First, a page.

As usual, not all the games were showcased due to time constraints. Some of them were pulled off the line up because of “safety issues.” This left the seniors and juniors in a tie for first and the sophomores and freshmen in a tie for second. The Tire pull, proved to be a physical competition which made it a possible danger to some students. Max Adams, a competitor in the tire pull, said that his mindset during the event was to, “Pull as hard as I can and get away from this big kid [Senior Richie Rickus].”

Many of the usual events were also skipped, but primarily the newer ones. Junior Mike Ungvarsky has been victim of the Pep Rally’s time constraints in his three years. “[This is my] third year not getting a chance to do my game because the game got cut.” However, Ungvarsky is not complaining, in fact he offers a solution, “… I think one way would be to shorten periods. It’s well organized but you just don’t have enough time cause they don’t make enough time.”

Similarly Jo Guscott offered the idea to have a big breakfast for the school, rather than shortened periods during which not many students can retain an attention span on such an anticipated day.

All grades were surprisingly involved this year, “I was surprised by how close the competition was, not only between the seniors and juniors but the sophomores and freshmen,” Ungvarsky supports.

The Pep rally was, in one student’s opinion, “a great success had a blast, it was kind of loud but I loved it.” Junior Jack Conville said.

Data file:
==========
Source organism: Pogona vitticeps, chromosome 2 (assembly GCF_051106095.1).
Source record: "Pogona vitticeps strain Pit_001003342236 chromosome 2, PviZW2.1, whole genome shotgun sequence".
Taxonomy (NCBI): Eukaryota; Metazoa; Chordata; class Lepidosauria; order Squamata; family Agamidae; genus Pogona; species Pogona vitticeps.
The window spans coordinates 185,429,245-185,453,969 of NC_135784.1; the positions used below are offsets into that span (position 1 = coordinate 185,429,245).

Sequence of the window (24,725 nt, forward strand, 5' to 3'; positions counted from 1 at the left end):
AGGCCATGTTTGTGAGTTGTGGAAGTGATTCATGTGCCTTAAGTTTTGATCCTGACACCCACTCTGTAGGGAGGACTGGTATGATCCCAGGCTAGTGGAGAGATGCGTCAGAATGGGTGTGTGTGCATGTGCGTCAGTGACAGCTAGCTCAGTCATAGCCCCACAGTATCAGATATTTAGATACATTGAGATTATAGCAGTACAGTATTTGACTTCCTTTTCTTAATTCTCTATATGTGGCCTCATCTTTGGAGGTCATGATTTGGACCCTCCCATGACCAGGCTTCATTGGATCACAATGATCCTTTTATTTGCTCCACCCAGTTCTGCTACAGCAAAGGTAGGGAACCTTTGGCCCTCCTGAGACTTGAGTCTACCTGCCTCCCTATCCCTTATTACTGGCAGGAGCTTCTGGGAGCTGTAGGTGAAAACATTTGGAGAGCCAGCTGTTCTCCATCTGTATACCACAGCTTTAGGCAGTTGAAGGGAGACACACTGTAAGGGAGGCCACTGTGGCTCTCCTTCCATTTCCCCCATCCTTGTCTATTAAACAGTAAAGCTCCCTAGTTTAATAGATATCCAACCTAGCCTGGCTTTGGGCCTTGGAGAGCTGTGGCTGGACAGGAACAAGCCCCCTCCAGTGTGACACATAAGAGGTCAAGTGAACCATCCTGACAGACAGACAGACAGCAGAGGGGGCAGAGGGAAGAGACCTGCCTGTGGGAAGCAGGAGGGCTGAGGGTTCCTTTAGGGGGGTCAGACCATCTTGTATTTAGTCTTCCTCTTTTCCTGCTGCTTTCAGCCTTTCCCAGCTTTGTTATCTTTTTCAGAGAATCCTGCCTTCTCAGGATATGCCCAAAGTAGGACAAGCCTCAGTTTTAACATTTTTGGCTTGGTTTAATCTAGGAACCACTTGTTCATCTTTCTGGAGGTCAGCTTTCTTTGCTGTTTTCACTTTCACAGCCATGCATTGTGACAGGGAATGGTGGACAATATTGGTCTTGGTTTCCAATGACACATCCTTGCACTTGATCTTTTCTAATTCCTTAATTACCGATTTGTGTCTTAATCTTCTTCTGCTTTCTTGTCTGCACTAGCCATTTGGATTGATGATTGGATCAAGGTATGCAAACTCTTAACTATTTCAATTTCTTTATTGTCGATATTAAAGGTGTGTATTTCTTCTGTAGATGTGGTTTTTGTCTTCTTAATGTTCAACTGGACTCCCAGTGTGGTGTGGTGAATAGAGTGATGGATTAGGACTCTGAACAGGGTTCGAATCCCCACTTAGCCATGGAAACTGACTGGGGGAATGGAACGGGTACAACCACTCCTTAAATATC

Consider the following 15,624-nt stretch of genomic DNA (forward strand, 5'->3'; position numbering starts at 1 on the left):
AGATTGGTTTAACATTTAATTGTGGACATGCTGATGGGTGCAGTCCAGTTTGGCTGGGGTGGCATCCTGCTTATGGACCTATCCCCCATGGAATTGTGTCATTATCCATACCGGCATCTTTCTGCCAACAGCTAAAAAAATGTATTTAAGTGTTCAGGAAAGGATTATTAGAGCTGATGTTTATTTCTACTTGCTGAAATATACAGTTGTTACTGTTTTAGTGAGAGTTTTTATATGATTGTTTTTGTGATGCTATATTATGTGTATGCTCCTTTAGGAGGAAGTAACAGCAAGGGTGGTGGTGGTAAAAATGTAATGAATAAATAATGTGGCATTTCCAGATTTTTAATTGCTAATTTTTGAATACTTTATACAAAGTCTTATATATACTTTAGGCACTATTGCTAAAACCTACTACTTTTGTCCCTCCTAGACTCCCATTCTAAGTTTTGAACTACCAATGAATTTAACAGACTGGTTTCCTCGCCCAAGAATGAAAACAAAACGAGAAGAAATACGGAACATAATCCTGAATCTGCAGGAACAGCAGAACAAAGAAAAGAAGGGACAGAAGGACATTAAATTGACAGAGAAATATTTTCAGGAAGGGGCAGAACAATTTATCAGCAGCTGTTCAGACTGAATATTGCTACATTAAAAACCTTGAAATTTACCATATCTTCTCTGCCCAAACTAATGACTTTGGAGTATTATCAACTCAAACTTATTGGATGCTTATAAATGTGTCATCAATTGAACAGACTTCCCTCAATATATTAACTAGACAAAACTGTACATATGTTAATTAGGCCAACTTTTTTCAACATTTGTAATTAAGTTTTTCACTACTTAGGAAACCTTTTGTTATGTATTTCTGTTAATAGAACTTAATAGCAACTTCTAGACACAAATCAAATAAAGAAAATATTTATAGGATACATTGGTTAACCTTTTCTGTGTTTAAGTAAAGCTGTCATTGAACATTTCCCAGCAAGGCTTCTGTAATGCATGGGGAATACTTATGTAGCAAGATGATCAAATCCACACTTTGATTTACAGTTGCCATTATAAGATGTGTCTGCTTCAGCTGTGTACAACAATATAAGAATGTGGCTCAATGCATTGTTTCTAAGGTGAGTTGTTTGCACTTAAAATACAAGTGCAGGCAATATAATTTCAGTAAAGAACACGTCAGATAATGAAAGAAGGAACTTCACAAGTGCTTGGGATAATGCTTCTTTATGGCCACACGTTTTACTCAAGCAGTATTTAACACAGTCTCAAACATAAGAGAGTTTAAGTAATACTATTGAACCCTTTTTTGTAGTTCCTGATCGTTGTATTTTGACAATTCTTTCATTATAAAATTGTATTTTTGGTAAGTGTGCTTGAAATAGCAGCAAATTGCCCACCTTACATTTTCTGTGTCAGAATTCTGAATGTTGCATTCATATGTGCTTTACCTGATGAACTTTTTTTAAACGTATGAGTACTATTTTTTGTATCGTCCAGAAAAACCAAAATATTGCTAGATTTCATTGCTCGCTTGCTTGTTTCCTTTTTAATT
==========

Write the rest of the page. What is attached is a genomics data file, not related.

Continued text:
At the end of the pep rally, the juniors had won six of the 12 contests and claimed 52 points in all, to the 48 points for the senior class.  Those points added 50 points to the junior class, creating a final tally of 435 points from all the weekly competitions and giving them the vaunted spirit stick.  The seniors finished with 420 points after winning the penny race and the canned good competition to make the final competition and tally very close.

Looking at spirit week, the main importance is the competition it creates for good causes. People mindlessly donate money to charities through the penny race, and donate full meals to families in need through the canned food drive. On a smaller scale the goal of uniting the classes and bringing out tough competition is always achieved. And just remember, however intense rivalries get, it’s not personal, it’s just spirit week.